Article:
If you've spent any time at all on YouTube looking for study advice, then you've probably come across this video called Study Less, Study Smart. This is a recorded lecture from Professor Dr. Marty Lobdell, who is a former psychology professor at Pierce College, and wanted to give his thoughts on how to be an effective student. The video came out when I was a sophomore in college, and I wanted to watch it, but the problem was, it was an entire hour long. I could just never make the time. I've seen a lot of students say the exact same thing about the video, so what I want to do with this video is try to give you about 80-90% of the value packed within the lecture, in about 1/10th of the time. To do that, I first watched the lecture myself, and took detailed notes on it. If you want those notes, I've actually included them at the end of this video. But first, let's get into the tips. Tip number 1 is to break your studying into chunked sessions. The reason for this is that the average student can only really pay attention for about 25-30 minutes. This goes across the board, from lectures, to reading, to studying. After about 25-30 minutes, your efficiency starts to really taper off, and that's why the advice to simply study more is not effective at all. Instead, you want to break your study sessions into about 20-30 minute chunks, and after those are done, take 5 minute breaks where you do something fun, or at least away from your studies. Also, once your study sessions are done for the entire day, you want to give yourself a real, tangible reward for doing it. As Dr. Lobdell says in the lecture, reinforcement of positive things builds good study habits, and as an added benefit, you're training yourself to study. As you keep doing this, you're going to able to study for longer and longer on each session. Tip number 2 is to create a dedicated study area. The reason for this is that our environment, the context that we're in, largely determines our behavior. Think about when you're in class. When the professor presents a question to the entire class, you instinctively raise your hand. But if he asks you specifically, you're going to give a verbal response. This is automatic. You're conditioned to do it. Well, your studying area is the exact same. If you do it in a place where you're conditioned to do other things, like sleep, or play video games, or hang out with friends, it's going to be really hard to get into your studying. What you want to do is find an area that is specifically used for studying, so the context of the situation makes it easy for you to get into your studies. Dr. Lobdell's third tip is to study actively, and it's best summed up with this quote, straight from the lecture: The more active you are in your learning, the more effective you'll be. The best way to do this, rather than going through rote memorization, or reading and rereading chapters from your book, is to first ask yourself, before studying, what is it that I'm learning? What you're learning is going to fall into 1 of 2 categories, either facts or concepts. A concept is something like, what does this particular bone in the human body do? You have to understand it. A fact is just something you need to remember. What the name of this bone is. Concepts are more important than facts, because once you learn a concept, once you truly understand its inner workings, it's with you forever. You're going to remember it. Facts, on the other hand, can sort of drift away over time, and the good thing about that is that we have Google. We can look up facts very easily. Unfortunately, in a testing situation in class, you have to remember both facts and concepts, and you don't have access to Google, usually, but still, concepts are going to be more important to learn first. The best way to learn these concepts and to be sure you know them is to put them in your own words. Test yourself and learn actively. There's one thing he gives as an example, which I think is one of the most important parts from the entire lecture, and it's his example about highlighting. Most students know not to highlight entire sections of the book, because if you do that, you're basically highlighting nothing at all. But if you highlight really important terms, and then you go back after your first read and highlight session, and study them, and just simply recognize the thing you highlighted before, and say, "Oh, I know it," then you're getting into this dangerous territory where you don't know whether you're actually recalling something, or simply recognizing it. The human brain is very good at recognizing things. We can recognize people's faces, even if we haven't seen them in a long time. But the difference between recognition and recollection is that recognition requires an initial trigger, a cue. If you're in a test, there is no trigger or cue. You have to actually pull it forth from your memory. To test and make sure that you're actually recalling something, instead of just recognizing it, you need to quiz yourself. You need to do active studying and active learning. The 4th tip is to take more effective notes, and he's really brief on this one. Basically, he says, after class, as soon as possible, and truly as soon as possible, flesh out your notes a bit. Add some more to them so you can actually solidify the concepts on your mind. If you're fuzzy on something, ask another classmate who also took good notes, or go to office hours, or wait until the next lecture and ask the professor before he starts if he can clarify something that you don't really have a good grasp on. The 5th tip is to summarize or teach what you learned. He says the best way to actually learn something is to teach it. The reason for this is two fold. Number 1, it's a great form of active studying, because you're forcing your brain to recall all the information so you can basically summarize it for somebody. Number 2, you're really making sure that you fully understand the subject. If you're explaining it to somebody who has absolutely no idea about the the topic, and they're coming at it from a beginner's perspective, then you're really going to have an easy time of pinpointing gaps in your own understanding. Tip number 6 is to use your textbooks correctly. In this part of the lecture, he goes over the SQ3R method, which stand for survey, question, read, recite, and review. As I talked about in my active reading video, I think overarching systems like this are actually kind of cumbersome and time consuming. But I do think it's important that you take individual portions of these systems and see if they're worth it for your studying methods. As an example, the survey portion of SQ3R, surveying the chapter before you read it, and especially going to the end and looking at the review questions and the vocabulary, can really prime your brain for picking out the most important information when you actually do the reading. Dr. Lobdell's 7th and final tip is to use mnemonics when studying facts. Now, facts, as opposed to concepts, are a lot harder to tie actual meaning to, and as a result, a lot of students often turn to simple rote memorization to remember them, but a better way to go about it is to use mnemonics. A mnemonic is really any system that facilitates recall, but he goes over 3 specific types of mnemonics in the video. Those 3 are acronyms, things like Roy G. Biv for remembering the color spectrum, coined sayings, things like, in 1492 Columbus sailed the ocean blue, and the third one, which both I and Dr. Lobdell think is the best one, image associations. Another way to think about image associations are just interacting images, including the thing you're trying to study, that create a ridiculous picture or story in your head. The more emotionally evocative or weird it is, the more easily you're going to be able to recall that piece of information. That is my summary of Dr. Lobdell's lecture. If you want to see the entire hour long video, I have it linked down in the description. Otherwise, you can get my notes and other things in the end card. Thanks for watching this video, and I will see you in the next one. Hey guys, thanks for sticking around to the end of my video. If you want to get even more study tips, I made a video about advanced study tips last week, and you can see those by clicking the thumbnail. Also, if you want to get new study tips every single week, and ways to be an awesome college student, then just click the big, red subscribe button, right there. As I said in this video, you can get the detailed notes on the entire lecture by clicking the orange button to go to the companion blog post for this video. Also, if you want to become an awesome study-er, I wrote a hundred plus page book on how to get better grades, and you can get it for free by clicking the picture of the book. Lastly, if you want to connect with me, or have ideas for new videos, you can either connect with me on Twitter @Tom Frankly, or just leave a comment on this video.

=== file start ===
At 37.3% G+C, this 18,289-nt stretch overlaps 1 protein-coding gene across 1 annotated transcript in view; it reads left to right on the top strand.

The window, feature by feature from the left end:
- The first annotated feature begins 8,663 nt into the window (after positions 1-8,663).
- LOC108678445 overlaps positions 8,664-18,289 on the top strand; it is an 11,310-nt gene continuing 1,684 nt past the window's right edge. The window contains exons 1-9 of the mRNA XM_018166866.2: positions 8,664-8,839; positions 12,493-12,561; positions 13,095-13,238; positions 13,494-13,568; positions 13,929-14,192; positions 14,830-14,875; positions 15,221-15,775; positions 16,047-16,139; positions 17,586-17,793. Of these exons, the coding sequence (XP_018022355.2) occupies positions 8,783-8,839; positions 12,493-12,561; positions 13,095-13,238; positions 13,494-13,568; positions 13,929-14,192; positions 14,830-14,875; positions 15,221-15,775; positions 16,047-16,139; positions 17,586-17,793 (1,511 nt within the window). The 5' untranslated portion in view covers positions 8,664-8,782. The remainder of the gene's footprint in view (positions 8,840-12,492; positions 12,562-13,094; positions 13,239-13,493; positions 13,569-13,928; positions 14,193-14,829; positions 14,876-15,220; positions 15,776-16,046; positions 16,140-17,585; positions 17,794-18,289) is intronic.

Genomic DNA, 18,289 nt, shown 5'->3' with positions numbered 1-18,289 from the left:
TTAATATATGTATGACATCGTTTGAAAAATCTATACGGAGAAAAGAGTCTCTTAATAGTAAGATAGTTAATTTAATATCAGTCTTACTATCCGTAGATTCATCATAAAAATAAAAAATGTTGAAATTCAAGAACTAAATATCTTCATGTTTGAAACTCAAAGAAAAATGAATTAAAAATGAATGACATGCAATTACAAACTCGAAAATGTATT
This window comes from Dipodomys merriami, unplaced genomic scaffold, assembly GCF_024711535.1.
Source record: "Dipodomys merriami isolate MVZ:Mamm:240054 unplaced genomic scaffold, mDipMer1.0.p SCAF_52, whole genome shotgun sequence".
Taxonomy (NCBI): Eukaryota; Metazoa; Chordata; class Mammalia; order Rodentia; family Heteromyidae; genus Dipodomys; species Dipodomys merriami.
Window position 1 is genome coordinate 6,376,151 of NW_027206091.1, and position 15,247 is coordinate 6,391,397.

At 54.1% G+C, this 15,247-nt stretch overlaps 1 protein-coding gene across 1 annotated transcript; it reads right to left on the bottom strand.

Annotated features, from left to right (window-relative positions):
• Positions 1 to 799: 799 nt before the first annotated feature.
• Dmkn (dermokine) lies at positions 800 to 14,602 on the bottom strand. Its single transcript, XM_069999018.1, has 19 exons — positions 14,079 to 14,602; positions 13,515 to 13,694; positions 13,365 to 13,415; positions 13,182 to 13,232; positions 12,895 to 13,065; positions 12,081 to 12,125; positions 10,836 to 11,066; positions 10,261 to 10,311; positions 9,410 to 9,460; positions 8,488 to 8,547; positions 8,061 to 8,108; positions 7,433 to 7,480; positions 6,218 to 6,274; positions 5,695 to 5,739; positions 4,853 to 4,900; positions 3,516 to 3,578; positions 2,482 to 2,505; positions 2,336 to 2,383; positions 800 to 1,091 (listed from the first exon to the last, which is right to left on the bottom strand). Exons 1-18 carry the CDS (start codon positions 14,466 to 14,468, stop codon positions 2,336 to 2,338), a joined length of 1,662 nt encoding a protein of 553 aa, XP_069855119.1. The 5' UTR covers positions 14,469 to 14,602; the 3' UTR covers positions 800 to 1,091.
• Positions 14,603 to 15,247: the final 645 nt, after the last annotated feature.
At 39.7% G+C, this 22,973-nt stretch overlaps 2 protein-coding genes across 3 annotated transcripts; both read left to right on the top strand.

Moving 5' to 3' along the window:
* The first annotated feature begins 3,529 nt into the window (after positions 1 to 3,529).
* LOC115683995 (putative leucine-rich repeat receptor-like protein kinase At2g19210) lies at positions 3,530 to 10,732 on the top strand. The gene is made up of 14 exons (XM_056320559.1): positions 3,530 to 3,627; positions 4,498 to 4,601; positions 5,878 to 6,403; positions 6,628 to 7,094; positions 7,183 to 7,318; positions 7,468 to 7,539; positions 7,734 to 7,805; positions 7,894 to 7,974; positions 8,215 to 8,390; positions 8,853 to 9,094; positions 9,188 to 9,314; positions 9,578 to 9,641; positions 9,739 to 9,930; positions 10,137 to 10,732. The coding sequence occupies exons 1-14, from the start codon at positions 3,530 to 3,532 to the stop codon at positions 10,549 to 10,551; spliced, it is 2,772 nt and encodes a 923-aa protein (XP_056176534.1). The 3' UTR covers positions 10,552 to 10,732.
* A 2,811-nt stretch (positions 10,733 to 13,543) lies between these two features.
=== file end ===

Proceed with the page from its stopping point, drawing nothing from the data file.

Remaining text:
Contents